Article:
Illustration: No shots of handsome males. (Already dog-faced Walter Matthau was a year younger than I am now when he filmed this first comedic pairing with Lemmon! He had a heart attack during the making of it, and seems to drop out of the plot for long stretches. The reason I was surfing the Net while the film was on? I'm not a fan of Lemmon, but I kept my wife parlor company with my laptop.)

No stills of Judi West en deshabille appear extant. This is the only image I found of Miss West prominently displayed. Via an Italian blog; maybe you linguists can figure it out, in the absence of tutor Joyce & native Svevo? "Fortune Cookie" poster

5 comments:

vilges suola said...

Hi,thanks for the positive review, it's very flattering! Just one small correction: I'm not Greek, I'm English, but I lived in Greece for fifteen years, hence the total schitzophrenia. These days my students are all Arabic speakers at a university, preparing to do Masters /PhDs: the callow youths are few and far between now, thank God. And for the first time ever in this job I cannot claim to be underpaid, although that was my condition for 25 years prior to landing this.

I haven't met Bo. He sounds like such a nice bloke (British, you see?) but his erudition would intimidate me a bit. Perhaps a lot. My blog's not called 'lathophobic aphasia' for nothing.

Very glad you liked it, though.

Fionnchú said...

And thanks for the correction! Glad to hear that you're not underpaid, and surely you've paid your dues in the teaching trenches. I know what it's like, approaching my 25-year mark in the classroom this autumn. I wonder if having an all-Arabic student cohort helps or hinders your own teaching style after previously such a range of EFL'ers. Tim Mackintosh-Smith has written well in his two travelogues about the intricacies of mastering Arabic.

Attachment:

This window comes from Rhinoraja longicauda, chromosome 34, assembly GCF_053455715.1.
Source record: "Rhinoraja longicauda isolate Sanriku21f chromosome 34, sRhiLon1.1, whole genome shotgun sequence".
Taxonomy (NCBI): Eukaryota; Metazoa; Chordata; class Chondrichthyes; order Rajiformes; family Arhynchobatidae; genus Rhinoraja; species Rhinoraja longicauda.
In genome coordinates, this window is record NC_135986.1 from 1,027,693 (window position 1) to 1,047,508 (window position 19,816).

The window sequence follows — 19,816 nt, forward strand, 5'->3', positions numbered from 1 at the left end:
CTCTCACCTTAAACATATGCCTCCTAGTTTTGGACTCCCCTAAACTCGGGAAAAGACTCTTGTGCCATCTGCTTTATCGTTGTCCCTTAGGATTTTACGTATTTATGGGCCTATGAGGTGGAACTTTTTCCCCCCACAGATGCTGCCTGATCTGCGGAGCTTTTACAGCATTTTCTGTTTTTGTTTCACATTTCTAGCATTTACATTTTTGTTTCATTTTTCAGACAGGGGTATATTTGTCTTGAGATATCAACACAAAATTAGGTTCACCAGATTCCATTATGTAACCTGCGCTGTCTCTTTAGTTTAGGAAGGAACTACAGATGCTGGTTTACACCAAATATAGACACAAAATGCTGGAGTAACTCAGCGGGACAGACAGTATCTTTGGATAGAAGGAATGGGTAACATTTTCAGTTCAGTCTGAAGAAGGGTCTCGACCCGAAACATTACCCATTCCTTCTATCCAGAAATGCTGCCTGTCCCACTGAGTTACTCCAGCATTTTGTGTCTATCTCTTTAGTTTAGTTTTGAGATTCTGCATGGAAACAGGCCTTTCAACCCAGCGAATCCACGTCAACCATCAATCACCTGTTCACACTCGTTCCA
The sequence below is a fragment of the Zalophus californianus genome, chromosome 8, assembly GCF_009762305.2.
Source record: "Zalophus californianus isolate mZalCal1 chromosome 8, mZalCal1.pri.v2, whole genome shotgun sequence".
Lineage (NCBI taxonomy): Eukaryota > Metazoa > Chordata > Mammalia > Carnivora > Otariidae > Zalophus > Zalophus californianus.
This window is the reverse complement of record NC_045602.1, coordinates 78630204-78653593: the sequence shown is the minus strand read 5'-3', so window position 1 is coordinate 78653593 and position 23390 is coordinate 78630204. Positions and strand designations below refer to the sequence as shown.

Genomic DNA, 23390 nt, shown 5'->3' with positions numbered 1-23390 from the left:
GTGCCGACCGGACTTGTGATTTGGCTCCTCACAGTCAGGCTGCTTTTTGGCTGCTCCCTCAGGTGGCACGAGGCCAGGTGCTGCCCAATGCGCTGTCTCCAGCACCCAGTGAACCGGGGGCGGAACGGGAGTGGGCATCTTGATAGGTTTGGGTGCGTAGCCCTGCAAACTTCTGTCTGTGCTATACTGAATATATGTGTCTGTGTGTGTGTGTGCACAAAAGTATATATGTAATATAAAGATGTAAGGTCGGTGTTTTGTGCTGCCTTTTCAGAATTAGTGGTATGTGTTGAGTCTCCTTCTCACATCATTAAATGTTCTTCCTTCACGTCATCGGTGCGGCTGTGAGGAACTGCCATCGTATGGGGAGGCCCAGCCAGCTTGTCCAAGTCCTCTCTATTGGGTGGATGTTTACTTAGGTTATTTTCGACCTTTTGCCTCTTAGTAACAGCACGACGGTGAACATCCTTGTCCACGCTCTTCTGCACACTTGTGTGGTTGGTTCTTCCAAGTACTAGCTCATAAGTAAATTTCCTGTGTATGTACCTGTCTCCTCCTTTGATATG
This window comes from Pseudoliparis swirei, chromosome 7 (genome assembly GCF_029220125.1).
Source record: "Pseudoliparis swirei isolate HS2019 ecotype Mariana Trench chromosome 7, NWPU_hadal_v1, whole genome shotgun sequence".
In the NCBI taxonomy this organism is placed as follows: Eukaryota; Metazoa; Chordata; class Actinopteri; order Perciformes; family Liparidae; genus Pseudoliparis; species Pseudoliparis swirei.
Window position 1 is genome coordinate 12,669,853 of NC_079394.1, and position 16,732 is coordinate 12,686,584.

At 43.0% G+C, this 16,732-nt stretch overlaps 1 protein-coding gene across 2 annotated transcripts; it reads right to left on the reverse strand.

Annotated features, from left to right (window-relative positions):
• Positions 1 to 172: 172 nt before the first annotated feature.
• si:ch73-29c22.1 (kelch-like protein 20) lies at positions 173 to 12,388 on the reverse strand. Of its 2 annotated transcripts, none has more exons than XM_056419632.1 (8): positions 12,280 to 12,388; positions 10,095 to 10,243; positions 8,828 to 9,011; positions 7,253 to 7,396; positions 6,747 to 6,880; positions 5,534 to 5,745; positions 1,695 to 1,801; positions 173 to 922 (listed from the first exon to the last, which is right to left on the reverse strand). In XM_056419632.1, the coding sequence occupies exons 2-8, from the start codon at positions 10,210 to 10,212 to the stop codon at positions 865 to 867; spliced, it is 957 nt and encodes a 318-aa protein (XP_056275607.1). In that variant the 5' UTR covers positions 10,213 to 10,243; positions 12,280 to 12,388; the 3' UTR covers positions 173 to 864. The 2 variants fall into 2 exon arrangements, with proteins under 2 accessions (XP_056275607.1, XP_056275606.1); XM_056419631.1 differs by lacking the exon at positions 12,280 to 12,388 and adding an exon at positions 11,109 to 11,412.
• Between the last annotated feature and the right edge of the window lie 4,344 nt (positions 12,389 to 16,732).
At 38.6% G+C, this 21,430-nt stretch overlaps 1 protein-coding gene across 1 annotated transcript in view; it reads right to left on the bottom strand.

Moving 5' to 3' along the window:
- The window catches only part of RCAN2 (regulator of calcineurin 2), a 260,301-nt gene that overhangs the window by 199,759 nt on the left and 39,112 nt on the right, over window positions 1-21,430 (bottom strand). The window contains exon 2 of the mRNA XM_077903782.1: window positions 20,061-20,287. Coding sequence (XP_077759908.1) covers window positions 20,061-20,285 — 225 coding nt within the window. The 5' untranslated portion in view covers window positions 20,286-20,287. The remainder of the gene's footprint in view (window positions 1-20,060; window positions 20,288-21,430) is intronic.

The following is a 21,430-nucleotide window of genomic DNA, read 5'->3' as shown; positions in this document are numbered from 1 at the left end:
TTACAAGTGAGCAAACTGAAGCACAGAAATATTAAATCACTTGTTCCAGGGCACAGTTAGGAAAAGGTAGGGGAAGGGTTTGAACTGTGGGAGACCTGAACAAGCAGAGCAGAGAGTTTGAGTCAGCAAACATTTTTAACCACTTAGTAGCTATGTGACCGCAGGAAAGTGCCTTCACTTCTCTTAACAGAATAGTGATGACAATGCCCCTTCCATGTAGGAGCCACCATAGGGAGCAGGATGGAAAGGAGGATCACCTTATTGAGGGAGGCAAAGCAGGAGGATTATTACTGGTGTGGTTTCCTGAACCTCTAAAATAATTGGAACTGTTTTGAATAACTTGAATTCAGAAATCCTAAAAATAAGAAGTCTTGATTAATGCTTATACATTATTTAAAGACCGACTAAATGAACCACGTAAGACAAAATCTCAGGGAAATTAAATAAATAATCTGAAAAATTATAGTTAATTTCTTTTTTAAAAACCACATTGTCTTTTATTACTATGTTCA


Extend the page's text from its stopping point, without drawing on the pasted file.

(Is it a trend or a substantive distinction to say ESL as we tend to in the lower ranks of schools in the US vs the higher-tier tendency towards EFL? A university vs. school use? Academic self-promotion as in teacher vs. educator?)

"Bo" astonishes us both-- and others I sense by the comments box we both frequent-- by his command of such a vast range of donnish lore at such a precocious age. Eheu fugaces, or whatever the Latin tag is/was.

vilges suola said...

I've been used to monolingual classes for quite some time now. I just have to keep reminding them of the Surah: 'He who payeth for English classes, and speaketh but Arabic therein, is like unto he who payeth for a big meal in a restaurant and sneaketh out without eating it.'

I've given up paying much attention to the acronyms in use in English language teaching. I was a teacher trainer in Greece and that had some status, I suppose, in Greek society. Now I get called a 'lecturer', although I never give lectures, just classes in straight EFL for the first two terms and EAP for the summer. To be honest I have had ELT up to the gills, but I feel stuck with it.

Aji said...

I recently came accross your blog and have been reading along. I thought I would leave my first comment. I dont know what to say except that I have enjoyed reading. Nice blog. I will keep visiting this blog very often.


Alanna

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Fionnchú said...

Alanna, please keep reading, comment whenever you'd like, and thanks for your kind words.